Academic Program(s):
Information Security|Computer Science
CS 410 Systems Analysis and Design

The fundamental concepts of systems analysis and design are studied in the context of computerized information systems. Topics include high-level system construction tools, system design methodology, data representation languages such as XML, server-based system design, web services, system security, and system description languages such as UML. Also addressed is the human element in system design: working with users and domain experts to develop system requirements, and understanding the challenges of large scale system projects. Each student completes a number of systems design projects during the term. Prerequisite: CS 310 with a minimum grade of C-.

Academic Program(s):
Computer Science
CS 412 Software Engineering

An introduction to the fundamental principles of software engineering. Formal software development techniques and high-level software tools are emphasized. Students are taught a programming method based on the recognition and description of useful abstractions. Topics include encapsulation and reuse, design patterns, object-based design, software testing and quality, formal methods for software design, and project management. Students are expected to complete a significant project that employs techniques from the topics studied. Prerequisite: CS 410 with a minimum grade of ÒC-.Ó

Academic Program(s):
Computer Science
CS 450 Ethical Hacking and Malware

Application of computer hacking principles to determine vulnerabilities in computer systems and to design preventative processes. Each stage of the attack process from reconnaissance to final objective will be used to analyze attack methods and determine the best method to detect and remediate an attack using an incident response process. Prerequisite: CS 330

Academic Program(s):
Information Security|Computer Science
CS 460 Network Security

A study of network and web hacking. Topics include web vulnerabilities, cryptographic tools, web security and protection mechanisms. The nature of network attacks using sample data sets combined with standard intrusion detection systems will demonstrate the challenge of correctly diagnosing and responding to attacks. Prerequisite: CS 235 and CS 330

Academic Program(s):
Computer Science|Information Security
CS 480 Computer Science Application Project

Students develop a comprehensive application project with a supervising faculty member. A summary paper is written or public presentation of the project is made to the CS faculty and students. Prerequisite: 18 credits of Computer Science course work, including nine upper-division credits, and instructor permission.

Academic Program(s):
Computer Science
CS 499 Internship or Field Experience in Computer Science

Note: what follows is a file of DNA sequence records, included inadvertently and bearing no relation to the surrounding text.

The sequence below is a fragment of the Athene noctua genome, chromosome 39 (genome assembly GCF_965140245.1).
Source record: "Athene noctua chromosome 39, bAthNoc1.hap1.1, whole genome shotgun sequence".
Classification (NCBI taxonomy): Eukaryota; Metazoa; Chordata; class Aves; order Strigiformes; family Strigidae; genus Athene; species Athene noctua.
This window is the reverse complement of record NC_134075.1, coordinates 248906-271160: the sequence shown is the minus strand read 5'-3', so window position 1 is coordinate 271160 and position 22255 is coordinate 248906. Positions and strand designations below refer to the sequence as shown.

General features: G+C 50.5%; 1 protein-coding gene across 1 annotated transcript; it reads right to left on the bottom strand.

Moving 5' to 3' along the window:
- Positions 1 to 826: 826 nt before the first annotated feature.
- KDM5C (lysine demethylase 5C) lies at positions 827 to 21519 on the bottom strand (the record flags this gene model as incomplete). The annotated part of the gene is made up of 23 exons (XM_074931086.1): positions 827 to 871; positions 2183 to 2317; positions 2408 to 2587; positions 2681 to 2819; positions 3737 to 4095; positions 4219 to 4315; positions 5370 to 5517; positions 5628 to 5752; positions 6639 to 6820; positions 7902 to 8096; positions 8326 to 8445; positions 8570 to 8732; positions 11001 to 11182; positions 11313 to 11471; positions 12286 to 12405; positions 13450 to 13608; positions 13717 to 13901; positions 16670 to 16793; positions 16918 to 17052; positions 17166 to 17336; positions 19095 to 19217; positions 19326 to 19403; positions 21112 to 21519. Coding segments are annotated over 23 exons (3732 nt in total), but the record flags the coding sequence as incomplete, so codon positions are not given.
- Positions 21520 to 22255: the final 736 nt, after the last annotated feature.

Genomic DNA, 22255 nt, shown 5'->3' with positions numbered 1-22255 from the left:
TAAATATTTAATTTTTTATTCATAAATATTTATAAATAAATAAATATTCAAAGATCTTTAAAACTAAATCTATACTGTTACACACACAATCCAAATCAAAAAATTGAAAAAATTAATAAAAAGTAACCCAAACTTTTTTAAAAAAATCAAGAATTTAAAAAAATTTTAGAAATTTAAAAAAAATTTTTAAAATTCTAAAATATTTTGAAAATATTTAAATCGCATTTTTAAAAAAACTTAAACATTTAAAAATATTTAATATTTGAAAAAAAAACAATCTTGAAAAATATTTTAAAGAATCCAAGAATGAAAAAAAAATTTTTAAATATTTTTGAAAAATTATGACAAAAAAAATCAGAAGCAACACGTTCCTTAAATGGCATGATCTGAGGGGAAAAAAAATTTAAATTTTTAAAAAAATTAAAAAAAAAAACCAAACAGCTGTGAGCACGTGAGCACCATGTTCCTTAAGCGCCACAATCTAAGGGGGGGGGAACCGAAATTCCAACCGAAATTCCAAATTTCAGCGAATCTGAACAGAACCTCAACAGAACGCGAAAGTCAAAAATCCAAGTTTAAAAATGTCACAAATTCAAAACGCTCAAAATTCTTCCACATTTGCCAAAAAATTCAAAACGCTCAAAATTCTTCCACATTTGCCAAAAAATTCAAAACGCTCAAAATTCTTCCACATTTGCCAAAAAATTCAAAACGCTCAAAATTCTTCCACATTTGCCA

Students participate in a supervised internship or field experience with a cooperating university or corporation, in the computer science field. A summary paper is written or public presentation of the field experience is made before the CS faculty and students, and a review from the supervisor is prepared. Prerequisite: 18 credits of Computer Science course work, including nine upper-division credits, and instructor permission.

Academic Program(s):
Computer Science
ECON 201 Macroeconomics

An introduction to the methods, models, and approaches used by economists to analyze and interpret events and policies related to the overall operation of the economy. The course endeavors to make sense of unemployment, inflation, recessions, debt and deficits, economic growth, the expanding role of the Federal Reserve, and policies to provide stability to the economy. Additional attention is given to the making of economic policy in an era of globalization. Finally, students are exposed to multiple schools of thought regarding macroeconomic reasoning. Prerequisite: ACT math score of 19 or above; SAT math score of 500 or above; pass MATH 099; or Accuplacer Elementary Algebra test score of 85 or higher, or university-level math requirement with a minimum grade of C-. Prerequisite or corequisite: ENG 102.

Academic Program(s):
Pre-Law|Global Studies|Latin American Business |Finance|Management|Marketing|Innovation Creativity & Entrepreneurship (ICE)|Energy Management|Elementary Education|Economics|Actuarial Science
ECON 202 Microeconomics

The theory of microeconomics makes use of the tools of marginal cost-benefit analysis to provide a framework for the economic analysis of decision-making. The focus is on the choices of individual firms and consumers, and the resultant outcomes in individual markets. The social implications of the functioning of competitive markets are examined, as well as the causes of market failure and the potential roles of government in correcting them. Prerequisite: ACT math score of 19 or above; SAT math score of 500 or above; pass MATH 099; or Accuplacer Elementary Algebra test score of 85 or higher, or college-level math requirement with a minimum grade of "C-."